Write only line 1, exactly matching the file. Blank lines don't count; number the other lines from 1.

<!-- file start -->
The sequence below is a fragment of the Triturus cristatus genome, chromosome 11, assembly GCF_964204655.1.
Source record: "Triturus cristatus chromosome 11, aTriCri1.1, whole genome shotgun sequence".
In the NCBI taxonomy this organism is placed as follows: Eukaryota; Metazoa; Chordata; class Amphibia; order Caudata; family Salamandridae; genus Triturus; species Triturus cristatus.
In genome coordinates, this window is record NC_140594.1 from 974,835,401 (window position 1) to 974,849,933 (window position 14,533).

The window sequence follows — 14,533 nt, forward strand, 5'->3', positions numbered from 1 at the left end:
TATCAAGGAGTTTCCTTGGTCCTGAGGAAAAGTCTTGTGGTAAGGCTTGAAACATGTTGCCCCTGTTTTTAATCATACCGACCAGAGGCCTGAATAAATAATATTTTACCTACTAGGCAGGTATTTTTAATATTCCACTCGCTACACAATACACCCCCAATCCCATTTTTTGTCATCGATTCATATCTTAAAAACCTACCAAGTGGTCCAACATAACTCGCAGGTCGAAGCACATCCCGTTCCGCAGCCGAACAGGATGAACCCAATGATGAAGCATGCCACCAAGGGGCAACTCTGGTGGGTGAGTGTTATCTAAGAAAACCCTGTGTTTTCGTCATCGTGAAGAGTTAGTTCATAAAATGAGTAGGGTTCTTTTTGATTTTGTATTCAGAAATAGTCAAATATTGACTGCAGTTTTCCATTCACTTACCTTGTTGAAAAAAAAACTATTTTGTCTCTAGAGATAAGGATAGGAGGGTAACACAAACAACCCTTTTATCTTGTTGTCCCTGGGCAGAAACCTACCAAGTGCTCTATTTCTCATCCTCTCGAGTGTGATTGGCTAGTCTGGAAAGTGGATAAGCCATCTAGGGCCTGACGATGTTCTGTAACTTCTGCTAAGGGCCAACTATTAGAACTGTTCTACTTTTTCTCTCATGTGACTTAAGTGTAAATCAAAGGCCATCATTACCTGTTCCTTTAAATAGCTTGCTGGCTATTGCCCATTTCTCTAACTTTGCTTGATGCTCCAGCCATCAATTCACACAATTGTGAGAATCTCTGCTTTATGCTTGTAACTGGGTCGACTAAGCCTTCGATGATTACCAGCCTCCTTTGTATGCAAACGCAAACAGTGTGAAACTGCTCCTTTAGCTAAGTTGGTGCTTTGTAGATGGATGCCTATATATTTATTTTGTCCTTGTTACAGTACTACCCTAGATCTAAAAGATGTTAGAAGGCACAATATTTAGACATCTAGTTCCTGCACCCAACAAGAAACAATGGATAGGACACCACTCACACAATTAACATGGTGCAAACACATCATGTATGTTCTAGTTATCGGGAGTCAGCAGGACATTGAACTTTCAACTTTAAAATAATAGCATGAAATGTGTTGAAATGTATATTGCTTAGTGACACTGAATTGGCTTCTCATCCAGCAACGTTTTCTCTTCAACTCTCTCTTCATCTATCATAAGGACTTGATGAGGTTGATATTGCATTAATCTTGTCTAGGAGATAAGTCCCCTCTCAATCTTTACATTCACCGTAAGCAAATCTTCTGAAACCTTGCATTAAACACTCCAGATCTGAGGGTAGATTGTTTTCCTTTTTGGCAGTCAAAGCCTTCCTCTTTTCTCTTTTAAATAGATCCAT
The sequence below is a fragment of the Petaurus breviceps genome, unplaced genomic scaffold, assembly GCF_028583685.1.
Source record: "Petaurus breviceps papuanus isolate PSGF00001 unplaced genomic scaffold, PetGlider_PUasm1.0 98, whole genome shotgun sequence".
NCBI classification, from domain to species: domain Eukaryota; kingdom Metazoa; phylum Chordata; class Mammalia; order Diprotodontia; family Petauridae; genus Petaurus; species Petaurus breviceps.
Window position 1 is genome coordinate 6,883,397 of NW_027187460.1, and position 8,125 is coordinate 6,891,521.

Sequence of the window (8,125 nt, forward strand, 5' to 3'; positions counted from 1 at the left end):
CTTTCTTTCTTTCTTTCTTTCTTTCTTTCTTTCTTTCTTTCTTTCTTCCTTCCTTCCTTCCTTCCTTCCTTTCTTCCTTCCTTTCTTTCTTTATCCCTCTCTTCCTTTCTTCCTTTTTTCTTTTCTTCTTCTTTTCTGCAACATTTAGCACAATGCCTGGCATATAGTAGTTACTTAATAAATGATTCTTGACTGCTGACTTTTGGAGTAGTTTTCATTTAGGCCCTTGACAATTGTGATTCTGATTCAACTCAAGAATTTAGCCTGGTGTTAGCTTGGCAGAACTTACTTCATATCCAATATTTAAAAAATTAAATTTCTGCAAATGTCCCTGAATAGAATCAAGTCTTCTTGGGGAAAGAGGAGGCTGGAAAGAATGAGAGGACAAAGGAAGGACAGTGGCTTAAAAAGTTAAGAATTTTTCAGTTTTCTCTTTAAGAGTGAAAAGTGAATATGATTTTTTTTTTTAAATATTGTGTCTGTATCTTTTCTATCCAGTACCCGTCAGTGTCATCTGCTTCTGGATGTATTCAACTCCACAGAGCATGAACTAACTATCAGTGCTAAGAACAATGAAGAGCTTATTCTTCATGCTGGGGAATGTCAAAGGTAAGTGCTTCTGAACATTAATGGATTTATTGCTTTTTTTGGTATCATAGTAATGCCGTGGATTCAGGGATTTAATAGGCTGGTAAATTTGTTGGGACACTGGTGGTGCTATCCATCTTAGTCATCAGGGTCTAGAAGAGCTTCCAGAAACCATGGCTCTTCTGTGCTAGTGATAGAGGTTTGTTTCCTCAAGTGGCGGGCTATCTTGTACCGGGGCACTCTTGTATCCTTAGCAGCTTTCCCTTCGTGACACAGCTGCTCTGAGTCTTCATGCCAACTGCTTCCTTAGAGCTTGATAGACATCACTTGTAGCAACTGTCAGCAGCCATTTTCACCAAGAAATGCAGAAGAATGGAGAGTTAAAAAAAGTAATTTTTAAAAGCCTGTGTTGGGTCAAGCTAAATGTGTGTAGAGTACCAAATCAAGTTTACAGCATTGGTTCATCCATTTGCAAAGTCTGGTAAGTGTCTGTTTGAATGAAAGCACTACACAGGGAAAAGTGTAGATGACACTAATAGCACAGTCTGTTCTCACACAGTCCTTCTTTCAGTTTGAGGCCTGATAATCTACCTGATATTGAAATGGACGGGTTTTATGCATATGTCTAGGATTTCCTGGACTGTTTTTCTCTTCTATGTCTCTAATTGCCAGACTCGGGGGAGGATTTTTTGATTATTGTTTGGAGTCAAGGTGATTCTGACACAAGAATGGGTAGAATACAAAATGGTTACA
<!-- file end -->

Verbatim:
The sequence below is a fragment of the Triturus cristatus genome, chromosome 11, assembly GCF_964204655.1.